This here live performance of one of his more tempestuous compositions, ‘Waves’, was captured for your enjoyment at a Californian music equipment trade show in 2010.
For some annoying reason, if you want to actually watch the video bit of a WordPress-embedded YouTube video rather just hear the audio, you have to either watch it fullscreen or click to watch it on YouTube itself.
Born as the impeccably Spanish-sounding Francisco Sanchez Gomez in Cadiz, Southern Spain, the youthful Paco de Lucia was a chubby introvert whose desire to be a singer was hampered by shyness. The guitar provided a marginally less nerve-jangling outlet for musical expression. Hammered into virtuoso standard by punishing 12-hour practise sessions enforced by his authoritarian father, also a flamenco guitarist, the young Paco was playing on the radio by the time he was 11. De Lucia has since won renown as the world’s most prominent flamenco practitioner, and is often acknowledged as one of the most skilled acoustic guitarists alive – the speed of his picking fingers is especially celebrated by guitar junkies and flamenco fans.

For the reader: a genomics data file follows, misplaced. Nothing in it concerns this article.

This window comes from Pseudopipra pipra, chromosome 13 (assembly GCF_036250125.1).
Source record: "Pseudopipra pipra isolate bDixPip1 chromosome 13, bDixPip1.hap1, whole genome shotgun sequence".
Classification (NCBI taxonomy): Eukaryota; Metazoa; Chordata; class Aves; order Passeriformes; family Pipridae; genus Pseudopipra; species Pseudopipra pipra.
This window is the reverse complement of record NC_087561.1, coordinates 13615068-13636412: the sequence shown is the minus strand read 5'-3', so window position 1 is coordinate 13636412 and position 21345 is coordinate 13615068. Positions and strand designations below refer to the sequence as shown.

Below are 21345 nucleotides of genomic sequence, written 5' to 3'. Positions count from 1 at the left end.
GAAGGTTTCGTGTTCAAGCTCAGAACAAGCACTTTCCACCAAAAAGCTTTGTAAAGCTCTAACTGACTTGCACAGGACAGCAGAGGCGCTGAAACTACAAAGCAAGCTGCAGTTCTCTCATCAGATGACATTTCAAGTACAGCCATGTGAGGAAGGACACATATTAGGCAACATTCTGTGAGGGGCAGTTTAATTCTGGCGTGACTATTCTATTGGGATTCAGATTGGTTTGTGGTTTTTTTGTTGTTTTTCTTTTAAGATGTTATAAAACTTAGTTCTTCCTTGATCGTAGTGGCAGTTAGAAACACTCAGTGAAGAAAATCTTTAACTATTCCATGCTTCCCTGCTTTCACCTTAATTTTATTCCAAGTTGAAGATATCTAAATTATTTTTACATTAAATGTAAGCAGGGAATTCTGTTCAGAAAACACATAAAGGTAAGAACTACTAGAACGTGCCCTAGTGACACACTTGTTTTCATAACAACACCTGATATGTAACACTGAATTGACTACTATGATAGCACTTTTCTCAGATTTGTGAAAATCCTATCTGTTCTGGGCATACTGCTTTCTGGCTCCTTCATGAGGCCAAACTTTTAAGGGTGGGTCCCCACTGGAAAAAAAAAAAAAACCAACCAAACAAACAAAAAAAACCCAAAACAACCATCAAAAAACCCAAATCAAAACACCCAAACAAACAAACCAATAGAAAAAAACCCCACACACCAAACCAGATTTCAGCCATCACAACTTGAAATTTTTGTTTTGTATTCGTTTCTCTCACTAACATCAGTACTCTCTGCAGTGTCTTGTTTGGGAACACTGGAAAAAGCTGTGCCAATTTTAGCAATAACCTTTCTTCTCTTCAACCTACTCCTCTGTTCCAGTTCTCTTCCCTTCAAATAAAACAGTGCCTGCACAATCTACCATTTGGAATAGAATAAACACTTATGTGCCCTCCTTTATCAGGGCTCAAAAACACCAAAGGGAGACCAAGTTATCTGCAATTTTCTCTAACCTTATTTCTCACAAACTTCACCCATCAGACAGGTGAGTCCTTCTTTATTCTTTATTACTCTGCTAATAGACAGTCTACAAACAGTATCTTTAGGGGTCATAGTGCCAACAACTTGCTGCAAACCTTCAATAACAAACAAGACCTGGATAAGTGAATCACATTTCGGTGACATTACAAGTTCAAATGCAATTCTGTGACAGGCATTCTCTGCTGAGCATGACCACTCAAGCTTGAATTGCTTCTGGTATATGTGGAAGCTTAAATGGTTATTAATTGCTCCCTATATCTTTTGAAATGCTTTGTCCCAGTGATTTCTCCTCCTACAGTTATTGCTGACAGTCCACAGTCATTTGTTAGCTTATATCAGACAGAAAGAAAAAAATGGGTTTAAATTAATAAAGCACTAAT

As much as it looks like Lawrence Llewellyn-Bowen clad in his aunties’ curtains playing guitar on a wooden raft adrift at sea, this video does actually document a 1976 TV performance of Paco’s signature tune, Entre Dos Agues.
Zappa wrings something transporting and serene from the sleaziest, unlikeliest of material. Taken from 1979’s three-disc Joe’s Garage, a baffling smut-riddled rock-opera satirising the Iranian Revolution and the music business, Outside Now records the eponymous Joe’s dreams of revenge, guitar hero status, and liberation from the dystopian prison in which he finds himself incarcerated*. Here tranquilly rendered by Zappa’s relatively restrained 1980 touring band, the track features the affecting harmonies of Ray White (pink shirt, sunglasses) and Ike Willis (husky croon, tea-cosy) as well as some of Zappa’s most anguished guitar work and a lovely Hawaiian shirt.
*he was imprisoned after accidentally destroying an alluring vacuum-cleaner-robot called Sy Borg whilst trying to have sex with it, you see.